One of the challenges is to imagine a diverse campus as a valuable and unique learning environment, one that is in effect a social laboratory of sorts. Nancy Cantor – president of Syracuse University and former provost of the University of Michigan (during the critical period when the recent Supreme Court cases were being prepared) -- argues that university campuses have a special role to play in building the future of our multicultural and diverse society. Cantor argues that "healthy group dynamics" are critical "if we are to open up our institutions (and the power within them and conferred by them) and transcend the destructive fault lines of our society, thereby building the capacity for – and trust in – democratic culture beyond the campus." Cantor’s central point is that the campus culture needs to be organized in such a way that it respects the "delicate balance between strong group identification and vibrant inter-group exchange."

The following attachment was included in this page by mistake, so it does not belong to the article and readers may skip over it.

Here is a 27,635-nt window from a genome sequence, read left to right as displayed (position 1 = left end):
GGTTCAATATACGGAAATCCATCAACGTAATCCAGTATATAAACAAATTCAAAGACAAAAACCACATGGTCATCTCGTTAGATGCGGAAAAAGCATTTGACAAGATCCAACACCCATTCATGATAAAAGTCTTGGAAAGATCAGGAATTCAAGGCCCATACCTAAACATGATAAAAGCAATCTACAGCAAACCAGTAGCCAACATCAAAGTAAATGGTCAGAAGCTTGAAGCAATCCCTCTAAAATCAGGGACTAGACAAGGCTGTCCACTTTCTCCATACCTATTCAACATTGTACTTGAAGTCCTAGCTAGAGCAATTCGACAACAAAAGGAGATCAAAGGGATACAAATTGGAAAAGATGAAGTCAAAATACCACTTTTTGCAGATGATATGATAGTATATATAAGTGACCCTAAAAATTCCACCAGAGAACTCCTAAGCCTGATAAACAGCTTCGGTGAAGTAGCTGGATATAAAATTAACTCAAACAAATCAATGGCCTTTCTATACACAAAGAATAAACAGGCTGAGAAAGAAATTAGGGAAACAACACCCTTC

Like many psychologists, Cantor affirms the importance of group identification for the psychological well-being of those who are from socially marginalized groups, thus implicitly rejecting the popular notion that group identities are necessarily opposed to the non-parochial ethical perspective required of citizens of a democratic society. She also focuses on the importance of "normalizing" conflict, of raising – through "mutual respect and healthy interaction" – our consciousness of conflict so that we see it as a potential source of knowledge, a vitally important knowledge in a democratic society that thrives on difference (of background, of views, of life experiences).